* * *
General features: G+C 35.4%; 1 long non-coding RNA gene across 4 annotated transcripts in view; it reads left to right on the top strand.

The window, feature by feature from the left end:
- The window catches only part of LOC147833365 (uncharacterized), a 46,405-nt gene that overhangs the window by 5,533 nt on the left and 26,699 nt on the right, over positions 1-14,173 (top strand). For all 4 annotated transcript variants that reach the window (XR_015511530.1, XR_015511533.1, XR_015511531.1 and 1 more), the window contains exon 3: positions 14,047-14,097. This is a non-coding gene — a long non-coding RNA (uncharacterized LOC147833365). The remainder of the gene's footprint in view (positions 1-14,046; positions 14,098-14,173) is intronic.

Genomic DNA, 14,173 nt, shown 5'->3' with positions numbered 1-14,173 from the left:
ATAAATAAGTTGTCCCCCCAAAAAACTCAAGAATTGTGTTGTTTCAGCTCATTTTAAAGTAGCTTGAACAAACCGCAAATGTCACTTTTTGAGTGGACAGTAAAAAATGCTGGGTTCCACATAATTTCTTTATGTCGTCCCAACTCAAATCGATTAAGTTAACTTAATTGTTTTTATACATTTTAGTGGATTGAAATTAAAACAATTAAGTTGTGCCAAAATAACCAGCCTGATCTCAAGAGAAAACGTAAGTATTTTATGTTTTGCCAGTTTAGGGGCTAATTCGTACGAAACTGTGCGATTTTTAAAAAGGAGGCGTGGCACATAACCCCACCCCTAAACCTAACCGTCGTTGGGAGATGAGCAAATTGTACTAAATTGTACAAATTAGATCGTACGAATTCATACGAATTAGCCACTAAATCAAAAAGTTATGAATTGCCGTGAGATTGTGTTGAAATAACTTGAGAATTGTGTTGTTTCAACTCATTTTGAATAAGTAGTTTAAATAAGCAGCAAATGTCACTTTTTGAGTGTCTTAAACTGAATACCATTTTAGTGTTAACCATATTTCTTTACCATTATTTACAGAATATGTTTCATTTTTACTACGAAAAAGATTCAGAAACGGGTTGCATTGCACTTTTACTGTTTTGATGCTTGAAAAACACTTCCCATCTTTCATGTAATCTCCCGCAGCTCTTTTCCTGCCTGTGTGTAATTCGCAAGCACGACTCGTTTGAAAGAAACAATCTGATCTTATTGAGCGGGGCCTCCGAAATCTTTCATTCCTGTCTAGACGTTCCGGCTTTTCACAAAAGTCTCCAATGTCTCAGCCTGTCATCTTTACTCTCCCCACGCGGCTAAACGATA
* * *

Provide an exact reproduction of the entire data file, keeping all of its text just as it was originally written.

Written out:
General features: G+C 35.4%; 1 long non-coding RNA gene across 4 annotated transcripts in view; it reads left to right on the top strand.

The window, feature by feature from the left end:
- The window catches only part of LOC147833365 (uncharacterized), a 46,405-nt gene that overhangs the window by 5,533 nt on the left and 26,699 nt on the right, over positions 1-14,173 (top strand). For all 4 annotated transcript variants that reach the window (XR_015511530.1, XR_015511533.1, XR_015511531.1 and 1 more), the window contains exon 3: positions 14,047-14,097. This is a non-coding gene — a long non-coding RNA (uncharacterized LOC147833365). The remainder of the gene's footprint in view (positions 1-14,046; positions 14,098-14,173) is intronic.

Genomic DNA, 14,173 nt, shown 5'->3' with positions numbered 1-14,173 from the left:
ATAAATAAGTTGTCCCCCCAAAAAACTCAAGAATTGTGTTGTTTCAGCTCATTTTAAAGTAGCTTGAACAAACCGCAAATGTCACTTTTTGAGTGGACAGTAAAAAATGCTGGGTTCCACATAATTTCTTTATGTCGTCCCAACTCAAATCGATTAAGTTAACTTAATTGTTTTTATACATTTTAGTGGATTGAAATTAAAACAATTAAGTTGTGCCAAAATAACCAGCCTGATCTCAAGAGAAAACGTAAGTATTTTATGTTTTGCCAGTTTAGGGGCTAATTCGTACGAAACTGTGCGATTTTTAAAAAGGAGGCGTGGCACATAACCCCACCCCTAAACCTAACCGTCGTTGGGAGATGAGCAAATTGTACTAAATTGTACAAATTAGATCGTACGAATTCATACGAATTAGCCACTAAATCAAAAAGTTATGAATTGCCGTGAGATTGTGTTGAAATAACTTGAGAATTGTGTTGTTTCAACTCATTTTGAATAAGTAGTTTAAATAAGCAGCAAATGTCACTTTTTGAGTGTCTTAAACTGAATACCATTTTAGTGTTAACCATATTTCTTTACCATTATTTACAGAATATGTTTCATTTTTACTACGAAAAAGATTCAGAAACGGGTTGCATTGCACTTTTACTGTTTTGATGCTTGAAAAACACTTCCCATCTTTCATGTAATCTCCCGCAGCTCTTTTCCTGCCTGTGTGTAATTCGCAAGCACGACTCGTTTGAAAGAAACAATCTGATCTTATTGAGCGGGGCCTCCGAAATCTTTCATTCCTGTCTAGACGTTCCGGCTTTTCACAAAAGTCTCCAATGTCTCAGCCTGTCATCTTTACTCTCCCCACGCGGCTAAACGATA